Inside the Rise of Restaurant Automation
The menu at Boston fast-casual spot Spyce Kitchen is rife with personal touches from head chef Sam Benson. The Lebanese chicken-and-lentil bowl reminds him of the smell of his mother toasting coriander to grind with cinnamon when he was a child. The former executive sous chef at New York’s Cafe Boulud also loves how the aroma of ras el hanout fills the restaurant whenever someone orders the chickpea- and tomato-based Moroccan bowl. He thought he’d coax the most flavor out of the spicy Latin bowl by braising the black beans with chilies, onions, garlic, and toasted spices.
But when customers walk up to a kiosk and select one of seven $7.50 grain- and vegetable-based bowls, they won’t see Benson or any other human frying up these carefully selected ingredients. Instead, a robotic chef with seven magnetically heated woks and finely tuned temperature and time sensors tosses and sears the ingredients and dumps them into compostable bowls to be garnished and delivered to the customer, all in less than three minutes. Hot water jets instantly scrub the woks clean before the next order is cooked.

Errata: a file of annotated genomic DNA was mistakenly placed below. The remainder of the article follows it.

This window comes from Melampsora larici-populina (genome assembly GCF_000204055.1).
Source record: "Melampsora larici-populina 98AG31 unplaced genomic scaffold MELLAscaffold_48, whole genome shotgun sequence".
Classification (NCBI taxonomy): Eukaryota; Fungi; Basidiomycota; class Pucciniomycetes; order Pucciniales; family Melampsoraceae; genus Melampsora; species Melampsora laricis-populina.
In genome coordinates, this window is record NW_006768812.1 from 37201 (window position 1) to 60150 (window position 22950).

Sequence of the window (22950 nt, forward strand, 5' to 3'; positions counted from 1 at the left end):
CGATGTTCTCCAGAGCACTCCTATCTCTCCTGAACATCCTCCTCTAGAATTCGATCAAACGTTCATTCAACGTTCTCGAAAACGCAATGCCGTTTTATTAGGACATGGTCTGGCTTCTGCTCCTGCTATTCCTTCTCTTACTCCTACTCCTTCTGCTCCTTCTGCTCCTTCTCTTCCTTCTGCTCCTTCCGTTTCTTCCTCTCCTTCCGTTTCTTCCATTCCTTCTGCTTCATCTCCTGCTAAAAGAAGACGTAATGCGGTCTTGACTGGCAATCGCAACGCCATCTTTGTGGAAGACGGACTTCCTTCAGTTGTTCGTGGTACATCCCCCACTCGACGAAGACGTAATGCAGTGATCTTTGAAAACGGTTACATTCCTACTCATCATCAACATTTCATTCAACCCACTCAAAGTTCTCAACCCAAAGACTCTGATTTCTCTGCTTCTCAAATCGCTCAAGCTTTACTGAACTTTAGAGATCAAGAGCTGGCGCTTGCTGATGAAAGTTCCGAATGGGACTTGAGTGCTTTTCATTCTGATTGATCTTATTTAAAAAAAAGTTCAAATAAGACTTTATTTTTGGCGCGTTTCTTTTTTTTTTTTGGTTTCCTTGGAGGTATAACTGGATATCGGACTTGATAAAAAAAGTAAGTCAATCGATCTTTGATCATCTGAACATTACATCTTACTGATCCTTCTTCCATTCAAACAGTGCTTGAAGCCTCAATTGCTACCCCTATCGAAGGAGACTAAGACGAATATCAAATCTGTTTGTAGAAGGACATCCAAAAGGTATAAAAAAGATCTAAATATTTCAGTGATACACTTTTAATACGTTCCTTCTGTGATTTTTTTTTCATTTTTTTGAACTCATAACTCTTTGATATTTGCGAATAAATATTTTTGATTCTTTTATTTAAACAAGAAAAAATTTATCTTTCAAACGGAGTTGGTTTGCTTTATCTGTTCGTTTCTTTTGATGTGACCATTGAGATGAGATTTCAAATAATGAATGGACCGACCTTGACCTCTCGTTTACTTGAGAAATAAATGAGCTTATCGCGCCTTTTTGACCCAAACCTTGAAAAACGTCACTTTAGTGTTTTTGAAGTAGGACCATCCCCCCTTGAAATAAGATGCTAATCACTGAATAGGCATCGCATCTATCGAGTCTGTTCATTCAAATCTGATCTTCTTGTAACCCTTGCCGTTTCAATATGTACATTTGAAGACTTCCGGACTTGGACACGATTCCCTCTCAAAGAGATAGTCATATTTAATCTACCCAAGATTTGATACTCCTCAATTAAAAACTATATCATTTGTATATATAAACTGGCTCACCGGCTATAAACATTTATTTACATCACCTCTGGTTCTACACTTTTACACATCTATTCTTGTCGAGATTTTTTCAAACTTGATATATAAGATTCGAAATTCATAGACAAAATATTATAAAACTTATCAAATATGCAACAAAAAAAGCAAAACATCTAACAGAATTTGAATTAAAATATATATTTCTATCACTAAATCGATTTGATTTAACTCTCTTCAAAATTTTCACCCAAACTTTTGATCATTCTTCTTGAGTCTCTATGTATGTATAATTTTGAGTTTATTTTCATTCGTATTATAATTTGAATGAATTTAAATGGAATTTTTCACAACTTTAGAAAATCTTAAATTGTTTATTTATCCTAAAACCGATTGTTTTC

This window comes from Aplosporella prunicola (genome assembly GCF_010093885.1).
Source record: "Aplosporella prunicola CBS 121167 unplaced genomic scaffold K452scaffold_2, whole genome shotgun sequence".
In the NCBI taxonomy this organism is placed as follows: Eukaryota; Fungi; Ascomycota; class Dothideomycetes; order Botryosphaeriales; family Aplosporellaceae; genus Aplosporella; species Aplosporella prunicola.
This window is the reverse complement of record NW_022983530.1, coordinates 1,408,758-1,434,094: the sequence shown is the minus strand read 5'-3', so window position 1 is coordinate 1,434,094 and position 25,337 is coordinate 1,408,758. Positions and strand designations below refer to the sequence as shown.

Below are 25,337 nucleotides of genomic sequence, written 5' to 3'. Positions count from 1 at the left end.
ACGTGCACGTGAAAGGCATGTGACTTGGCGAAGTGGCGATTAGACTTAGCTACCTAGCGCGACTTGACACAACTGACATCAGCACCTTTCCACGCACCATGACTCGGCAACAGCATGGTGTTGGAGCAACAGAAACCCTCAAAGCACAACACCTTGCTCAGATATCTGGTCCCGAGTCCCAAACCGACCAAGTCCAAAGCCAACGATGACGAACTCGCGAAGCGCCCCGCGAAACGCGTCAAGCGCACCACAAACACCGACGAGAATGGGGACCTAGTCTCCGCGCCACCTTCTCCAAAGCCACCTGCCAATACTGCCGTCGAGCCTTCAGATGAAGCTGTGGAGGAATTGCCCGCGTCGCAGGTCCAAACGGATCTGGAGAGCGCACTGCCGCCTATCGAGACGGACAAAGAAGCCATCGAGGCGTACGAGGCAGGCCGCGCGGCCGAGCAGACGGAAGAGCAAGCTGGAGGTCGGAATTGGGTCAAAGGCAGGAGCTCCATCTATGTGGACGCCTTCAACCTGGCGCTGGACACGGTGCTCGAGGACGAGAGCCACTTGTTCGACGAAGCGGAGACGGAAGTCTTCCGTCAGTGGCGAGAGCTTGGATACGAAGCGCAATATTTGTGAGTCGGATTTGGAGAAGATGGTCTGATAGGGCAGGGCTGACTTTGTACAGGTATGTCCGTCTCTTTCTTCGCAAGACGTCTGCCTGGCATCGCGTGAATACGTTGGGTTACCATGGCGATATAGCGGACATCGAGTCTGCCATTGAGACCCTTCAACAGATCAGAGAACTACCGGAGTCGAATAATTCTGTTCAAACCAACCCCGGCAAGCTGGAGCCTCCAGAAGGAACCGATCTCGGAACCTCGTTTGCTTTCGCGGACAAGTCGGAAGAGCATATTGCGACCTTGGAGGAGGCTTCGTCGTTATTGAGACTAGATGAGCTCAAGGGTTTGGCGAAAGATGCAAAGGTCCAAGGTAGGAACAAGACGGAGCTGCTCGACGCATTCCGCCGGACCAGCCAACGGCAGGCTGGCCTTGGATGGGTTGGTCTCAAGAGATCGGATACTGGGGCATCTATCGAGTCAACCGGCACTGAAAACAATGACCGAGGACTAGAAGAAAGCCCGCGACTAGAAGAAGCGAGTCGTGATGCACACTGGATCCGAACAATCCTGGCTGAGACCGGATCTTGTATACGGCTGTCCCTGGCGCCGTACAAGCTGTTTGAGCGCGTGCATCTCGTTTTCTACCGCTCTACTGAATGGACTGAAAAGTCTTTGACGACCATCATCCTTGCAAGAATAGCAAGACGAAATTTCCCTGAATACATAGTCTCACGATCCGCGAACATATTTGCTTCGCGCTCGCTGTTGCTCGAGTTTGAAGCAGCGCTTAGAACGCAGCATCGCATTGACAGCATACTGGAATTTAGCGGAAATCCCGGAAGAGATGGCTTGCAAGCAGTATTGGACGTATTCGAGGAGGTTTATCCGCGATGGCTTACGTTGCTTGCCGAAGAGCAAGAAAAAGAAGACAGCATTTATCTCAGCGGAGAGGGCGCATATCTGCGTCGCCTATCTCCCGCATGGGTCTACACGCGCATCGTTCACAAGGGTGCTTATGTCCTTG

Benson was recruited by fine-dining chef Daniel Boulud, who signed on as Spyce’s culinary director and investor this spring after four Massachusetts Institute of Technology engineering students approached him with the idea. There are humans on staff at Spyce, too—a GM, a guide who greets and assists customers, and a garde manager who garnishes bowls and passes them to customers, and helps the robot replenish ingredients.